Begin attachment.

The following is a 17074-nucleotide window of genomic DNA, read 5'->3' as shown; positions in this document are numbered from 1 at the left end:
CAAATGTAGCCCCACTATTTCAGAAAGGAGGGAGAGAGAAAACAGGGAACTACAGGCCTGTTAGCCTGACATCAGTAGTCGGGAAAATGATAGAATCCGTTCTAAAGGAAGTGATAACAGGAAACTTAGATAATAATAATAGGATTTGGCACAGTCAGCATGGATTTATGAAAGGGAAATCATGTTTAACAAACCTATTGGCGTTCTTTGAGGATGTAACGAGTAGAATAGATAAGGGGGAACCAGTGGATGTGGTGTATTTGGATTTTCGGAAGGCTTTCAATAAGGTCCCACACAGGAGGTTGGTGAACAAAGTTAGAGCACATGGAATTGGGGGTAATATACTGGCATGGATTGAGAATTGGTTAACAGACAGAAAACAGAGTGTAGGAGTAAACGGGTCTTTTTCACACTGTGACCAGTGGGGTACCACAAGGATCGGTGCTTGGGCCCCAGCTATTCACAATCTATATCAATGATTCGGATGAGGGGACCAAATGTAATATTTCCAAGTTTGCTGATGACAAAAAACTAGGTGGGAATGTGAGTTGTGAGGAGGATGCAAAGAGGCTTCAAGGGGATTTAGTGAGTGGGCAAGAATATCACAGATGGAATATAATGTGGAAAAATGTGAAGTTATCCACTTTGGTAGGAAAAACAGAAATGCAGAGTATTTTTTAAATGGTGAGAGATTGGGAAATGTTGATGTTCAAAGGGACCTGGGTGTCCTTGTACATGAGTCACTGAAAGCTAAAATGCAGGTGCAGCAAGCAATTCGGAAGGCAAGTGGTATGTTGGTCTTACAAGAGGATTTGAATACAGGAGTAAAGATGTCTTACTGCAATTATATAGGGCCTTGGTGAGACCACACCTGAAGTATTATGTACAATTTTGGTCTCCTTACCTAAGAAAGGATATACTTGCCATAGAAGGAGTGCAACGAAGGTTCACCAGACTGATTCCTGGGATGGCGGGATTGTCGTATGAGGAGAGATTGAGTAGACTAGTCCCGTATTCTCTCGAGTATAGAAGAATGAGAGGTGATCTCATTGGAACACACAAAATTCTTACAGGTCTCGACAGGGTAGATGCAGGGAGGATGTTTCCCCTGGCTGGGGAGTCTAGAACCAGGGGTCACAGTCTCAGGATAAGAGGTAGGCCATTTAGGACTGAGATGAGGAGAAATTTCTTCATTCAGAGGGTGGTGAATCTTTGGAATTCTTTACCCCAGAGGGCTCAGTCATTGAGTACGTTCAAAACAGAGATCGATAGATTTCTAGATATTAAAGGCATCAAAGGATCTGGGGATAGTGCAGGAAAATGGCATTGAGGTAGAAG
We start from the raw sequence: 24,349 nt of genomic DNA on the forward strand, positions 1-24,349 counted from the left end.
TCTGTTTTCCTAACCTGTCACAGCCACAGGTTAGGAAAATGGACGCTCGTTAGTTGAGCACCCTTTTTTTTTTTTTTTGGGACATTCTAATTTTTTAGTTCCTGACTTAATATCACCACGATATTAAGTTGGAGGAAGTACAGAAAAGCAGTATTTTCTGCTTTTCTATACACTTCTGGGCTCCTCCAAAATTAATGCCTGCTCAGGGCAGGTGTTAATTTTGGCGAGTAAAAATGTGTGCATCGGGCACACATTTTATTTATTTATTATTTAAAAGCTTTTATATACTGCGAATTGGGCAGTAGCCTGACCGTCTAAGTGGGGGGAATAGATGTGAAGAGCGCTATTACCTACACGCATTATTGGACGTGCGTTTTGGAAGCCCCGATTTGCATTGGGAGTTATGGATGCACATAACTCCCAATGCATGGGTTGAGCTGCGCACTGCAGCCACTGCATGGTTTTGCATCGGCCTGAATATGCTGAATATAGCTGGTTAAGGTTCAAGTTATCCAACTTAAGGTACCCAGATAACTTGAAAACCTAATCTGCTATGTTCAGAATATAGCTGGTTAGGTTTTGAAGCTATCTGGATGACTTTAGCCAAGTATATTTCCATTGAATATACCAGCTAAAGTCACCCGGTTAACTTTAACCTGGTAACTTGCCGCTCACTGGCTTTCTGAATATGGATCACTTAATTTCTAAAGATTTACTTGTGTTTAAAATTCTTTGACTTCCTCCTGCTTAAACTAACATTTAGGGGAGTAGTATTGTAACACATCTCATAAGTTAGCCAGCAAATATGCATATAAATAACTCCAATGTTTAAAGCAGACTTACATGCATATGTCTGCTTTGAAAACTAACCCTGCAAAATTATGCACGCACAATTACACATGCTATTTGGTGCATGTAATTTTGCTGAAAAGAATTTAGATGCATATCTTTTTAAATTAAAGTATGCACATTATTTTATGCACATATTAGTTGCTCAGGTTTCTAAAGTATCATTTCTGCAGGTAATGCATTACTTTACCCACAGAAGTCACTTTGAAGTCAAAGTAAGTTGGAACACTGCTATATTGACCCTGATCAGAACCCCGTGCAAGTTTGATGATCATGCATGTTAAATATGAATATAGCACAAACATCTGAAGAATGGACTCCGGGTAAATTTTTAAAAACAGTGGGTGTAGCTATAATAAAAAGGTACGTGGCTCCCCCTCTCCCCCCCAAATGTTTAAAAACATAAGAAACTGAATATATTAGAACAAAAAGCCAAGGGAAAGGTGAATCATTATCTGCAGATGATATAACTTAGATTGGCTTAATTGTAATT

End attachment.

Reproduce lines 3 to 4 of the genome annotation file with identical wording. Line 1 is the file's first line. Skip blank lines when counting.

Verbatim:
We start from the raw sequence: 24,349 nt of genomic DNA on the forward strand, positions 1-24,349 counted from the left end.
TCTGTTTTCCTAACCTGTCACAGCCACAGGTTAGGAAAATGGACGCTCGTTAGTTGAGCACCCTTTTTTTTTTTTTTTGGGACATTCTAATTTTTTAGTTCCTGACTTAATATCACCACGATATTAAGTTGGAGGAAGTACAGAAAAGCAGTATTTTCTGCTTTTCTATACACTTCTGGGCTCCTCCAAAATTAATGCCTGCTCAGGGCAGGTGTTAATTTTGGCGAGTAAAAATGTGTGCATCGGGCACACATTTTATTTATTTATTATTTAAAAGCTTTTATATACTGCGAATTGGGCAGTAGCCTGACCGTCTAAGTGGGGGGAATAGATGTGAAGAGCGCTATTACCTACACGCATTATTGGACGTGCGTTTTGGAAGCCCCGATTTGCATTGGGAGTTATGGATGCACATAACTCCCAATGCATGGGTTGAGCTGCGCACTGCAGCCACTGCATGGTTTTGCATCGGCCTGAATATGCTGAATATAGCTGGTTAAGGTTCAAGTTATCCAACTTAAGGTACCCAGATAACTTGAAAACCTAATCTGCTATGTTCAGAATATAGCTGGTTAGGTTTTGAAGCTATCTGGATGACTTTAGCCAAGTATATTTCCATTGAATATACCAGCTAAAGTCACCCGGTTAACTTTAACCTGGTAACTTGCCGCTCACTGGCTTTCTGAATATGGATCACTTAATTTCTAAAGATTTACTTGTGTTTAAAATTCTTTGACTTCCTCCTGCTTAAACTAACATTTAGGGGAGTAGTATTGTAACACATCTCATAAGTTAGCCAGCAAATATGCATATAAATAACTCCAATGTTTAAAGCAGACTTACATGCATATGTCTGCTTTGAAAACTAACCCTGCAAAATTATGCACGCACAATTACACATGCTATTTGGTGCATGTAATTTTGCTGAAAAGAATTTAGATGCATATCTTTTTAAATTAAAGTATGCACATTATTTTATGCACATATTAGTTGCTCAGGTTTCTAAAGTATCATTTCTGCAGGTAATGCATTACTTTACCCACAGAAGTCACTTTGAAGTCAAAGTAAGTTGGAACACTGCTATATTGACCCTGATCAGAACCCCGTGCAAGTTTGATGATCATGCATGTTAAATATGAATATAGCACAAACATCTGAAGAATGGACTCCGGGTAAATTTTTAAAAACAGTGGGTGTAGCTATAATAAAAAGGTACGTGGCTCCCCCTCTCCCCCCCAAATGTTTAAAAACATAAGAAACTGAATATATTAGAACAAAAAGCCAAGGGAAAGGTGAATCATTATCTGCAGATGATATAACTTAGATTGGCTTAATTGTAATT